Historical Portraits Picture Archive

Portait miniature of a naval Captain in gold-bordered naval uniform with white facings and cravat, powdered hair en queue 

John Smart (1741-1811)

Portait miniature of a naval Captain in gold-bordered naval uniform with white facings and cravat, powdered hair en queue, John Smart
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Watercolour on ivory
18th Century
Oval, 1Ĺ inches, 38 mm high
 
Provenance:
Christie's, London, 22 March 1988, lot 336 (as Richard Lord Howe). English Private Collection.
Silver-gilt brooch frame with rose-cut diamond surround and engraved on reverse 'Richard Lord Howe Admiral of the Fleet'.

In terms of eighteenth century portrait miniature painters John Smart remains one of the most coveted and desired. The eighteenth century was a highly prosperous period for the miniature painter and when compared with his contemporaries such as Cosway or Engleheart, Smartís style feels a lot more restrained and less flouncy then his peers. He therefore appealed to a different set of patrons who cared less for swagger and more for delicacy and clarity of features.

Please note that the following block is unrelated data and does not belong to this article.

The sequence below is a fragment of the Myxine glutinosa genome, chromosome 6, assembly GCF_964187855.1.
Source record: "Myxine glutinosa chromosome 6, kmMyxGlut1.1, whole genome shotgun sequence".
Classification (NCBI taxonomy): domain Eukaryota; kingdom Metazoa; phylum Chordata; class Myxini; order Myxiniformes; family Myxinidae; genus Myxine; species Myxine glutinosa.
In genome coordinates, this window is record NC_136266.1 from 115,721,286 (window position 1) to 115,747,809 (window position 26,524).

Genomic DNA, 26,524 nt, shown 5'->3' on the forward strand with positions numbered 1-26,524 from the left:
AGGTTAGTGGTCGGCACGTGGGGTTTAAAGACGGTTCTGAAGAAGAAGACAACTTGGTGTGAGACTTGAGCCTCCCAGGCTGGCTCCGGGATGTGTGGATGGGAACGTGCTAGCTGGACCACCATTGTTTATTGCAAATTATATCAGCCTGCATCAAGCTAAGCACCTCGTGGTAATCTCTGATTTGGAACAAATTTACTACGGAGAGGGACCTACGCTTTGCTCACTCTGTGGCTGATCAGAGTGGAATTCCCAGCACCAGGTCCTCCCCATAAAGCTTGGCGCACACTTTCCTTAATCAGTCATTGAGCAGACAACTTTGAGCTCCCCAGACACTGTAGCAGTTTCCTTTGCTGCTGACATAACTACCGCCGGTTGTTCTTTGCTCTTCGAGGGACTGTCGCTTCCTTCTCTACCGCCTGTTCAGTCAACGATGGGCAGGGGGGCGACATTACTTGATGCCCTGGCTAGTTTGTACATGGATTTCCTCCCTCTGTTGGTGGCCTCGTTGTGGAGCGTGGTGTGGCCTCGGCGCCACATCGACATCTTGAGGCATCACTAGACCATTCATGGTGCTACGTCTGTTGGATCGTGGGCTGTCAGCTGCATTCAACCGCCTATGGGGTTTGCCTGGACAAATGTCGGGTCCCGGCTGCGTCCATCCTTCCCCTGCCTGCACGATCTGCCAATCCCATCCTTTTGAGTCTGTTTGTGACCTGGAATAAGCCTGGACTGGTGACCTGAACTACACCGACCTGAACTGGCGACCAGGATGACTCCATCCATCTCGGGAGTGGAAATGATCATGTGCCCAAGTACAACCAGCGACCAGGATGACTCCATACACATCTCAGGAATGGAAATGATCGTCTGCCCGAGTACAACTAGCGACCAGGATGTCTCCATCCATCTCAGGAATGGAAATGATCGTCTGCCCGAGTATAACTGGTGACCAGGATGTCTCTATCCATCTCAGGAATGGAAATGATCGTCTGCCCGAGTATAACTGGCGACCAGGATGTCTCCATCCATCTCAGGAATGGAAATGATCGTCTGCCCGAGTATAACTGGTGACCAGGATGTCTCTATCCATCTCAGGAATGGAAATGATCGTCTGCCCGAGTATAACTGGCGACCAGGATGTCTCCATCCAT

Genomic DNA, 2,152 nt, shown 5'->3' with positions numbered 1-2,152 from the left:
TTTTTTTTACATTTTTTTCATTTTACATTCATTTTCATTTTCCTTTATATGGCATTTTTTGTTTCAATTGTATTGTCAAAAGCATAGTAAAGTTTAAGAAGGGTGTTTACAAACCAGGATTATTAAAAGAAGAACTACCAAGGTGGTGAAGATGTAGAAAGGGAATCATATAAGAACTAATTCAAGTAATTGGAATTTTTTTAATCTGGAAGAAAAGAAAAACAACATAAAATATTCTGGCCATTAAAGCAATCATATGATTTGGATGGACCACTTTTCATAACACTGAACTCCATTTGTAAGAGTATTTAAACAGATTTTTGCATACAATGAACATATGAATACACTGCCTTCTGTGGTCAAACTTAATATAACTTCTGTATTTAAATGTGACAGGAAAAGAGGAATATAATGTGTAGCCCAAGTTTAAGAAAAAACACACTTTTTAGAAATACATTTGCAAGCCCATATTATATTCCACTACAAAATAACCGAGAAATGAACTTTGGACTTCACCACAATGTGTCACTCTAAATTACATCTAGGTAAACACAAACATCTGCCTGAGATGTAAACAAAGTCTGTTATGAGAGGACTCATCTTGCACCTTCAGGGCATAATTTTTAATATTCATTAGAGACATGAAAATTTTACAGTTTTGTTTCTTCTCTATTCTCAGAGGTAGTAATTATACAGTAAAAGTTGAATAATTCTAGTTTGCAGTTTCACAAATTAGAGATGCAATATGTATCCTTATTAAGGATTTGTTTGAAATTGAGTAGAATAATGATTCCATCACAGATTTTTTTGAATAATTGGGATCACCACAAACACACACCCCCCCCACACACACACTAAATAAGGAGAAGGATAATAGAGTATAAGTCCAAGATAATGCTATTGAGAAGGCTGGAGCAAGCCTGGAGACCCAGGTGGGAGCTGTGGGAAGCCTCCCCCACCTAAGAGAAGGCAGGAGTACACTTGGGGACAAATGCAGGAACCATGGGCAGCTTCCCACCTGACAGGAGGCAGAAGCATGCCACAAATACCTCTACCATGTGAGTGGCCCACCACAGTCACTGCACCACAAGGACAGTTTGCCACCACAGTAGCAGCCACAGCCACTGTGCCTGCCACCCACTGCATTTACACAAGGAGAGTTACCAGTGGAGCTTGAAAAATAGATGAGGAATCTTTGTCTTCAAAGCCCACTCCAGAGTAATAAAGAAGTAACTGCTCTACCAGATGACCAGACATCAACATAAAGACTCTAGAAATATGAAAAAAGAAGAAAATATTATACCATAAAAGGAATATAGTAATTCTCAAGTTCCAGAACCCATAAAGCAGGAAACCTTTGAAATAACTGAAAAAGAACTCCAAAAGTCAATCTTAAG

In 1755, at the age of thirteen, Smart began to enter pencil and chalk drawings for prizes at the Society of Arts. Smart established himself in the early 1760ís and these early years provided Smart with the necessary confidence, contacts and drive, and in 1765 he was elected Fellow Royal Society of Artists (FSA), becoming director in 1772, Vice-President in 1777 and finally President in 1778, a position he held until the societyís liquidation.

In 1785 Smart travelled to India, settling in Madras where he experienced an eager appetite for sittings amongst the East India Company officials as well as with the more wealthy natives. Smartís Indian period miniatures are distinguishable by the increased reflection of light on his sitterís faces, which give them a more exotic feel and signify the warmer climate in which he was working.

The present work was painted the year following his arrival, in 1786, and depicts an as of yet unidentified Naval captain, at one point thought to be Lord Howe, Admiral of the Fleet. The attention to detail in this work is quite astonishing, in particular the fine blue highlighting of the sitterís right colour which although slight, effectively creates perspective by projecting the sitter forward from the pale backdrop.

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